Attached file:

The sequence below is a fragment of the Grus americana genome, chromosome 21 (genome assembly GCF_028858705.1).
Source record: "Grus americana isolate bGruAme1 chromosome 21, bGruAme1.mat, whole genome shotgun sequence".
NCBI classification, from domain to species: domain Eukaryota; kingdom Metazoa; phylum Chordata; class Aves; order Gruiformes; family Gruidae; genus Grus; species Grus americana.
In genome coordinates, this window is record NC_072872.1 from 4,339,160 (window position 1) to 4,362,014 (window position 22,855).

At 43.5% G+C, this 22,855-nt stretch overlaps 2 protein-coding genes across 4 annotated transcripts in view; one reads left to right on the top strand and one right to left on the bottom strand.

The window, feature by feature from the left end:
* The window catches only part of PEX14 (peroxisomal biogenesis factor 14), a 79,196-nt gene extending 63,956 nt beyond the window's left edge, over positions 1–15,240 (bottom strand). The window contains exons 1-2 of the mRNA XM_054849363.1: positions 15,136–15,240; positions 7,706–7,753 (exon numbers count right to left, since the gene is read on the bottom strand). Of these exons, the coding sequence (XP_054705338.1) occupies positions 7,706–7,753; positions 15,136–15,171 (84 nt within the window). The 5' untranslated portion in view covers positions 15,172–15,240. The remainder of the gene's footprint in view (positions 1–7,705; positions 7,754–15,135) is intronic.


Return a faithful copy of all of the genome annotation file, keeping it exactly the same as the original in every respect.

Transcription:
The sequence below is a fragment of the Grus americana genome, chromosome 21 (genome assembly GCF_028858705.1).
Source record: "Grus americana isolate bGruAme1 chromosome 21, bGruAme1.mat, whole genome shotgun sequence".
NCBI classification, from domain to species: domain Eukaryota; kingdom Metazoa; phylum Chordata; class Aves; order Gruiformes; family Gruidae; genus Grus; species Grus americana.
In genome coordinates, this window is record NC_072872.1 from 4,339,160 (window position 1) to 4,362,014 (window position 22,855).

At 43.5% G+C, this 22,855-nt stretch overlaps 2 protein-coding genes across 4 annotated transcripts in view; one reads left to right on the top strand and one right to left on the bottom strand.

The window, feature by feature from the left end:
* The window catches only part of PEX14 (peroxisomal biogenesis factor 14), a 79,196-nt gene extending 63,956 nt beyond the window's left edge, over positions 1–15,240 (bottom strand). The window contains exons 1-2 of the mRNA XM_054849363.1: positions 15,136–15,240; positions 7,706–7,753 (exon numbers count right to left, since the gene is read on the bottom strand). Of these exons, the coding sequence (XP_054705338.1) occupies positions 7,706–7,753; positions 15,136–15,171 (84 nt within the window). The 5' untranslated portion in view covers positions 15,172–15,240. The remainder of the gene's footprint in view (positions 1–7,705; positions 7,754–15,135) is intronic.